Incognito is like a recollection of a journey into several wildernesses. One of them is Harvard Divinity School- a place of exploration, dialogue, and discovery. The other is the wilderness of a young woman's own mind and soul, perhaps an even more startling and confusing place than HDS.
While devouring this book there were times I laughed, many times when I paused to contemplate, and some times when I shook my head.
Often I was moved by the beauty of a sentence or paragraph. Andrea Raynor describes experiences that we all know and understand: the meeting of a soul-friend, that moment when we are overwhelmed with praise to God, encountering the tangled forest of choices that appears beyond each bend in life's road.
Some of the experiences she relates have such a quality of transcendence and beauty to them, you feel resonating in you while you read. Her first moments inside the old fire station that had been converted to a homeless shelter, The Pine Street Inn.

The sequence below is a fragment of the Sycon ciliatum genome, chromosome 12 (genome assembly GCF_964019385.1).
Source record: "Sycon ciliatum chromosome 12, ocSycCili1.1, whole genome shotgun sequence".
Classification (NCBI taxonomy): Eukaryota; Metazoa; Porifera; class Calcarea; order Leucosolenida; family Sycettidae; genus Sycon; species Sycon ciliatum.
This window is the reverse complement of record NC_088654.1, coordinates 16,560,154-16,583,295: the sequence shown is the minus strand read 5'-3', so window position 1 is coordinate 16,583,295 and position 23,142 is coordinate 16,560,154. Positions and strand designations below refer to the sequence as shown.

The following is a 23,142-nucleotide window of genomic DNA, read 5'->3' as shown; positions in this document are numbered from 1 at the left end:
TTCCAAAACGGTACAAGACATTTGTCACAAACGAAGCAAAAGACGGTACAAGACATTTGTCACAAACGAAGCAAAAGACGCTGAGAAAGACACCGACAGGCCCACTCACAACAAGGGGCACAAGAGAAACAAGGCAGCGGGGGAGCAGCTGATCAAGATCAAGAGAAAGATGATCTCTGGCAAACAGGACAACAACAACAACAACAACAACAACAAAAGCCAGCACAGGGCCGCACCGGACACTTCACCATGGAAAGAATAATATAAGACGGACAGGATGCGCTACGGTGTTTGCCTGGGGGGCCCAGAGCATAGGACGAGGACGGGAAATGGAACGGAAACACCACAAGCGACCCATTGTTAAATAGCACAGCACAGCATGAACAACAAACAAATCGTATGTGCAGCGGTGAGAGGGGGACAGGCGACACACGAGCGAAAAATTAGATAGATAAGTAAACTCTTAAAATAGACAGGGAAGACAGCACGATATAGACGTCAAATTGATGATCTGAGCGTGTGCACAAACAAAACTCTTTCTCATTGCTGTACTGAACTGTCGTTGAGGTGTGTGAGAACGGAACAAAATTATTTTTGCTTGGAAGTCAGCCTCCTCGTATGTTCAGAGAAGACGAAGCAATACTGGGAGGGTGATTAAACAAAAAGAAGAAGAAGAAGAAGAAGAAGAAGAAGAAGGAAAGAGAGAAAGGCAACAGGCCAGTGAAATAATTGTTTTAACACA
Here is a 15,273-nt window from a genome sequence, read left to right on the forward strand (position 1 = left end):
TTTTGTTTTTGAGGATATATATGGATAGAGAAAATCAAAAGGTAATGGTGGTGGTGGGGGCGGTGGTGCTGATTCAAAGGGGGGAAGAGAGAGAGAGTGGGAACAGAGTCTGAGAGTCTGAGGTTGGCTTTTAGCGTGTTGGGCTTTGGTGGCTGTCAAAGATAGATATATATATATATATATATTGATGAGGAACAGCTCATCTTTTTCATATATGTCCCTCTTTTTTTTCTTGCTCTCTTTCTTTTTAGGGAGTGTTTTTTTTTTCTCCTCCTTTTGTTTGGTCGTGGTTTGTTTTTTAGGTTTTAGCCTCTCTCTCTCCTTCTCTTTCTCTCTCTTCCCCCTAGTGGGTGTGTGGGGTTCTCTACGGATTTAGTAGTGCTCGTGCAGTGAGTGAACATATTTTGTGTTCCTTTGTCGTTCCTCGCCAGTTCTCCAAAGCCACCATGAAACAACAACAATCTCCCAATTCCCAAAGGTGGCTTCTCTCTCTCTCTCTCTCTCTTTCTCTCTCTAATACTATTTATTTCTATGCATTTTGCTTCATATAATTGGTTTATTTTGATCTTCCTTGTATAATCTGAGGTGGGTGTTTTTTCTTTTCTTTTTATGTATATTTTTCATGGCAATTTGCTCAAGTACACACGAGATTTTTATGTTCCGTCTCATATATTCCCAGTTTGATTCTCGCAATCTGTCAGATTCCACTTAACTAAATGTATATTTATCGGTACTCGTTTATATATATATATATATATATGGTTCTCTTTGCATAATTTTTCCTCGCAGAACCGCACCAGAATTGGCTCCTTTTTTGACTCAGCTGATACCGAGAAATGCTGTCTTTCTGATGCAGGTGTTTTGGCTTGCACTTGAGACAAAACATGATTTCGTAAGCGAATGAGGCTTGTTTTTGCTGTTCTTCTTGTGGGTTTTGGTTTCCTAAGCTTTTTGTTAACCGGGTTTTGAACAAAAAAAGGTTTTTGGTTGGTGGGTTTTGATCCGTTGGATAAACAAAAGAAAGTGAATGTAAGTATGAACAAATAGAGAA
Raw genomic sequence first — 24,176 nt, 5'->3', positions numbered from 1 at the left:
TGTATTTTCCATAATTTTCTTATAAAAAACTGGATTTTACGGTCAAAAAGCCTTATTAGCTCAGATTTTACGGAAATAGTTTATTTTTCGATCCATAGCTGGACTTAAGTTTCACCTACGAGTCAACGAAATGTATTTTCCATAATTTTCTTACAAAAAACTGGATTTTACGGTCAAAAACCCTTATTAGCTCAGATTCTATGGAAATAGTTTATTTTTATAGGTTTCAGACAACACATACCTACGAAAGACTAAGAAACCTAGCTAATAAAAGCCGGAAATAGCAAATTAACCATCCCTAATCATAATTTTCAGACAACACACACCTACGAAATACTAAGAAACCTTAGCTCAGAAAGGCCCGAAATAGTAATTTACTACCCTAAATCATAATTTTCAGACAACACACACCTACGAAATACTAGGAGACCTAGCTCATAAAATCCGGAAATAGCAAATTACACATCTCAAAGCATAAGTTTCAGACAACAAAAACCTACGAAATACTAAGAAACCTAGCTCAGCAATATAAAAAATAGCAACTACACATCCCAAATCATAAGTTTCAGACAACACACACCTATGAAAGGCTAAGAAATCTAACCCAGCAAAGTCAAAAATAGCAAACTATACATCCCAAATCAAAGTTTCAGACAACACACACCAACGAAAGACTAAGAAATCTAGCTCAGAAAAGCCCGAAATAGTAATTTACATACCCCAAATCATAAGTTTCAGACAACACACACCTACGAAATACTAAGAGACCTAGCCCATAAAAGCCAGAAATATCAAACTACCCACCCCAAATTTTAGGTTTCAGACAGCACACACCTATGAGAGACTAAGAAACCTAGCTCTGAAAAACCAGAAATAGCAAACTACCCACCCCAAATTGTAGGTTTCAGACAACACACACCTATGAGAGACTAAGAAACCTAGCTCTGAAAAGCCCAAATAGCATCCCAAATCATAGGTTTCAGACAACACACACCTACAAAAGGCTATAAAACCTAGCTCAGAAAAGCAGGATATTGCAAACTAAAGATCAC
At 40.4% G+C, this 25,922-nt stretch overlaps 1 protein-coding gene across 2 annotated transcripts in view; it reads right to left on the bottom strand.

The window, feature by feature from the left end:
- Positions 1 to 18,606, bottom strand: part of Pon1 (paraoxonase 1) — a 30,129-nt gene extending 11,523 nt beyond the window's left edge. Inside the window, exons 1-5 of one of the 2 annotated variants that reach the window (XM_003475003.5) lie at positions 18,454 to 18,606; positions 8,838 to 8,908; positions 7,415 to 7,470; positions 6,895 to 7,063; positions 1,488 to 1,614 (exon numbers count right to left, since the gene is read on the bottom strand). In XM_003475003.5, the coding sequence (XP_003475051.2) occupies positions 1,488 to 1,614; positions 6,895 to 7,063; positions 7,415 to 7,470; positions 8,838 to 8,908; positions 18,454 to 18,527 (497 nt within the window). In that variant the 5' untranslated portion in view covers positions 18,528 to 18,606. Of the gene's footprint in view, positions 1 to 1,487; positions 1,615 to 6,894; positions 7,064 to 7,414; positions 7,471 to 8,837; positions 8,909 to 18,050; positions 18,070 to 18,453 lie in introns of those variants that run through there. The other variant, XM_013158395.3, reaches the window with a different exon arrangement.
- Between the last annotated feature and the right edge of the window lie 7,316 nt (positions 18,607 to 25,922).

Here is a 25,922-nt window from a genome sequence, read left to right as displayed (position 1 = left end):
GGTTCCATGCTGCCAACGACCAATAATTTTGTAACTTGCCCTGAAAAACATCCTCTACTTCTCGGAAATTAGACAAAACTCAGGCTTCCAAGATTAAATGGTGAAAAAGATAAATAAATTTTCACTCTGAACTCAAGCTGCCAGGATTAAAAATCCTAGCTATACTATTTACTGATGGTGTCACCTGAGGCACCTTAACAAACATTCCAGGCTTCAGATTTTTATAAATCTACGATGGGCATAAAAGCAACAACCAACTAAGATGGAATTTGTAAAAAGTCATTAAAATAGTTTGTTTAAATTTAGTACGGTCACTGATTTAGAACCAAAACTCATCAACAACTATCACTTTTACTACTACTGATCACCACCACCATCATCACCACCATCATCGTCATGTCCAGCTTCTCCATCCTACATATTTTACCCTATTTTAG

The time she watched a friend discover his calling when his fingers first touched piano keys.
Being part of meditation led by Henri Nouwen, where the joy and peace of God enveloped the room and flowed in and out of everyone present.
This memoir gives you a window into a vibrant, seeking, learning, growing, community-building atmosphere, with all the messiness of real people doing real things.
I don't agree with every conclusion the students came to, but there was much in this book that struck my heart, and that I want to remember.
Here's one of my favorite quotes: "... an insignificant, random moment- the kind that appears when the light looks a certain way, or you stumble upon the smell of fresh cut grass, or an old song comes on the radio; the kind that makes you stop to linger in the wonder of it. These are some of the most important moments, because they are not obviously significant. When our minds latch onto one of these little snapshots and then spring it on us, like a bouquet of flowers whipped from behind someone's back out of the blue, it means there's some treasure buried there. I means we have preserved it... because it was lovely or revealed a sliver of holiness."
Yep, there's a lot of pearls in this volume... both to quote and to think about.
Thank you Howard Books for my review copy.